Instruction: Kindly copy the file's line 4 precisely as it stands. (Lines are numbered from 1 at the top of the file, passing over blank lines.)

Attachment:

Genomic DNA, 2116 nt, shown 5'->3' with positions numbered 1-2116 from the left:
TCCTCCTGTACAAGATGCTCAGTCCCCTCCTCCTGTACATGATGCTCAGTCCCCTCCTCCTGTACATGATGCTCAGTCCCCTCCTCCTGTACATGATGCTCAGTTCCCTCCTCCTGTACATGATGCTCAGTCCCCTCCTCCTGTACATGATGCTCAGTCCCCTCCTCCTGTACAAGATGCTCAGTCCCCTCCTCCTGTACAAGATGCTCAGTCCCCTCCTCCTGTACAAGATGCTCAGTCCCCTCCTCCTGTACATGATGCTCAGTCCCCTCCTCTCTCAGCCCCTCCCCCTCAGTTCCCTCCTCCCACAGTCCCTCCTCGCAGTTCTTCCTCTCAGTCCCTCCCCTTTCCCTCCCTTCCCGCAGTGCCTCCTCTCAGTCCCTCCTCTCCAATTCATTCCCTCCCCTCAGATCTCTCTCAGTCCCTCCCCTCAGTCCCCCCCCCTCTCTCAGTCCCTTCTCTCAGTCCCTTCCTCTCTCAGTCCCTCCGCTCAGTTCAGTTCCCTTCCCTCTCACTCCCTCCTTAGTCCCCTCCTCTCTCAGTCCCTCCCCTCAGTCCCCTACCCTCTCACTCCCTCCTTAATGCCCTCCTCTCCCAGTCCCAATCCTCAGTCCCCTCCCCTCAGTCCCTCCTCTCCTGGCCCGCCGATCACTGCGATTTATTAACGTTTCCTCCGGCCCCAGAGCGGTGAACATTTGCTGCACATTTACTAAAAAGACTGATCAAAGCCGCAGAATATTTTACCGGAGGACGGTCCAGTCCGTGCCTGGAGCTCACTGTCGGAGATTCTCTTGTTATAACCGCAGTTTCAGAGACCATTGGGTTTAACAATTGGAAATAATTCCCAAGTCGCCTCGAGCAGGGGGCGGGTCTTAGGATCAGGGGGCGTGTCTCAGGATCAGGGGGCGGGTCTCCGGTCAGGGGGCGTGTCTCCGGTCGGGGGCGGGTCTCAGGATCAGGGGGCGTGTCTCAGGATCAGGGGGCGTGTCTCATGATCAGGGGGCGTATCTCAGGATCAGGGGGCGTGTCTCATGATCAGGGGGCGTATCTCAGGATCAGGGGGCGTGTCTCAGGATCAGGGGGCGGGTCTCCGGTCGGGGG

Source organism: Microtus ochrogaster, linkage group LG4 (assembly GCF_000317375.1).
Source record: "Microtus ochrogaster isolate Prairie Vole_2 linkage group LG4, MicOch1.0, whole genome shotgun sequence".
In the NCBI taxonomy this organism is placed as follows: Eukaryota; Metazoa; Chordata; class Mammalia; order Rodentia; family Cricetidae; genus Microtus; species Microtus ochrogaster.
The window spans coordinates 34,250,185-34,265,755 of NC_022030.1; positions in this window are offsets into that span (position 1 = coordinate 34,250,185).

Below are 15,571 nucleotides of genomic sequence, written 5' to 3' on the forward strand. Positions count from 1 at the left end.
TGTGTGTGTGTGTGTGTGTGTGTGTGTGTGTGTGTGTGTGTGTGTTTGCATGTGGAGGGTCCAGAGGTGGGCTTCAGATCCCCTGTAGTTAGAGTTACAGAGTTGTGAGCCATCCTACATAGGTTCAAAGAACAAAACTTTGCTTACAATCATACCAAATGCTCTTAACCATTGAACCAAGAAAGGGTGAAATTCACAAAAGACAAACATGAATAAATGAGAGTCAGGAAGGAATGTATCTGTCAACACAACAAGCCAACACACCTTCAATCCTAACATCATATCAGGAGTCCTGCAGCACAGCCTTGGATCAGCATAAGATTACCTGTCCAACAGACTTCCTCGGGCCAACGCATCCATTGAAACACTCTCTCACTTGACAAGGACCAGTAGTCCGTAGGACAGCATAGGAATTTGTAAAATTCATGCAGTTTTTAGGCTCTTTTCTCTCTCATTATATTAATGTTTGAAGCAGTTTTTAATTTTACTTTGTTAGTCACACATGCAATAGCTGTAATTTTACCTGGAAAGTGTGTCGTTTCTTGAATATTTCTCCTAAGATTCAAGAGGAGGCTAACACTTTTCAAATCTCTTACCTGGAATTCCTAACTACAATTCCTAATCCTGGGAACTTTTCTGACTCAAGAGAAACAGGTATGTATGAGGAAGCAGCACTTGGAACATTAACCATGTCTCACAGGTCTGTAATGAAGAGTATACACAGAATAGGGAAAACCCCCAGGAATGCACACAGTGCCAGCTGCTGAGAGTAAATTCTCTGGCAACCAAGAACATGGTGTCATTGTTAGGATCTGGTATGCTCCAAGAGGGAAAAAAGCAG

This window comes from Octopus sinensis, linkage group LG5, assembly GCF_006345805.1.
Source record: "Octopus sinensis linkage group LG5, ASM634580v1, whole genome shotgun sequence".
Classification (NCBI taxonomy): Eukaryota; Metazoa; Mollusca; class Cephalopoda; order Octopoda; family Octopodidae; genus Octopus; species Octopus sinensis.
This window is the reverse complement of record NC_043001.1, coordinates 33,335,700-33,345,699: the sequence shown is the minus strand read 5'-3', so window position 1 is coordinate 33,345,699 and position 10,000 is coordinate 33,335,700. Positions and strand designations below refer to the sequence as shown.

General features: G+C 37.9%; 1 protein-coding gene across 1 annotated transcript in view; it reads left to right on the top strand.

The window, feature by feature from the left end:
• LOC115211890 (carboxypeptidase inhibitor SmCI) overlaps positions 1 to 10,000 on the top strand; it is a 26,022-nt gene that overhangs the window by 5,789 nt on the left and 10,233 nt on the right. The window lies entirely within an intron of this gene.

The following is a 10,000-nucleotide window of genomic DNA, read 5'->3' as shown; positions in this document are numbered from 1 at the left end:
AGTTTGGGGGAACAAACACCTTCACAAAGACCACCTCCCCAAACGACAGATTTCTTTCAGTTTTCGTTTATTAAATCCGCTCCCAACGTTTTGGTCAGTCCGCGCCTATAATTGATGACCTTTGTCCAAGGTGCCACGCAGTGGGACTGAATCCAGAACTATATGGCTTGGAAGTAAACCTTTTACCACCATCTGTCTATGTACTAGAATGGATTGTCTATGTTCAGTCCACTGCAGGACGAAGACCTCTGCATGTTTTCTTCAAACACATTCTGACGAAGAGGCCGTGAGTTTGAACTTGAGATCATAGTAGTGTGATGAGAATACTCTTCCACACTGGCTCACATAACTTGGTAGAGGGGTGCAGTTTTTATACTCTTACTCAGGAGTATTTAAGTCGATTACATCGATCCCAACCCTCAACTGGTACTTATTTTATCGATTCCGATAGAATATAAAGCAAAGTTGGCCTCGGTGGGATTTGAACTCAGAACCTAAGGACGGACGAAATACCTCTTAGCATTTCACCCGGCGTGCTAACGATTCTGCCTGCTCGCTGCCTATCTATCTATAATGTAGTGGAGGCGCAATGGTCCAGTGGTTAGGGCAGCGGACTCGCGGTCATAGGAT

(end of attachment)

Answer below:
Source record: "Microtus ochrogaster isolate Prairie Vole_2 linkage group LG4, MicOch1.0, whole genome shotgun sequence".